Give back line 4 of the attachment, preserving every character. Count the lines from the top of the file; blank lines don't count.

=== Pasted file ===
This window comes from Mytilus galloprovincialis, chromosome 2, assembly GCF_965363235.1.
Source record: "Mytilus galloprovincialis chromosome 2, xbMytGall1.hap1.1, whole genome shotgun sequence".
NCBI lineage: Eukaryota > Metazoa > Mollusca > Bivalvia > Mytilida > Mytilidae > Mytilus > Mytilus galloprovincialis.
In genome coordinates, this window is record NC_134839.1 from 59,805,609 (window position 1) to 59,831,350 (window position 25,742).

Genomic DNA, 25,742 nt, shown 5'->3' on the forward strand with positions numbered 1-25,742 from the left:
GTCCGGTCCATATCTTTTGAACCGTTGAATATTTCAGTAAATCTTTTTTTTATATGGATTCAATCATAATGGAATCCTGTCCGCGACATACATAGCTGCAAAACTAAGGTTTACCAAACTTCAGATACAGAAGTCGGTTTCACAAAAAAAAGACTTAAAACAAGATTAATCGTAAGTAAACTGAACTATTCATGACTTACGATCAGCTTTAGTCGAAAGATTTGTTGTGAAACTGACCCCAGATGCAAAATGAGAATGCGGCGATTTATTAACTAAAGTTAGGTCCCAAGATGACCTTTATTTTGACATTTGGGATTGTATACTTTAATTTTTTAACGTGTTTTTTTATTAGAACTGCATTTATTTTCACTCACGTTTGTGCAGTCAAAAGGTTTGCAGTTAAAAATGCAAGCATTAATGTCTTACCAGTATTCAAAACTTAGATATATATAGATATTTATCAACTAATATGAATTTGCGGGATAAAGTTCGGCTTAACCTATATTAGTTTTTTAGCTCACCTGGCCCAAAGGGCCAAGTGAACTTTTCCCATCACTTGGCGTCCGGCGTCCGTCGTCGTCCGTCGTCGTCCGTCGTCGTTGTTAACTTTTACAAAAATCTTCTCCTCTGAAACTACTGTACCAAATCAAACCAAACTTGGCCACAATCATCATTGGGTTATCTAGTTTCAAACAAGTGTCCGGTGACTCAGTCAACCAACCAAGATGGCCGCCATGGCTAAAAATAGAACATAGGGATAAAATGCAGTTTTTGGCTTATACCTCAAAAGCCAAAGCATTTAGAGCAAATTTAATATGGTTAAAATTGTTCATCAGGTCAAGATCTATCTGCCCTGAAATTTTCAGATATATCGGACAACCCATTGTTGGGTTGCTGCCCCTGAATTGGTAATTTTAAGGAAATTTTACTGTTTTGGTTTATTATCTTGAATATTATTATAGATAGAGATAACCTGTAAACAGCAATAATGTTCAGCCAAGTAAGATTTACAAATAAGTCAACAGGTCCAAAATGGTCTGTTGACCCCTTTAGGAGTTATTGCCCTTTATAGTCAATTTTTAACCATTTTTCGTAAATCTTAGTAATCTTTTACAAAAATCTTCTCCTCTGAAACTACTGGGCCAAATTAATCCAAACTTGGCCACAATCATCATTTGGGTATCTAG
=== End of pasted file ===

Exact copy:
In genome coordinates, this window is record NC_134839.1 from 59,805,609 (window position 1) to 59,831,350 (window position 25,742).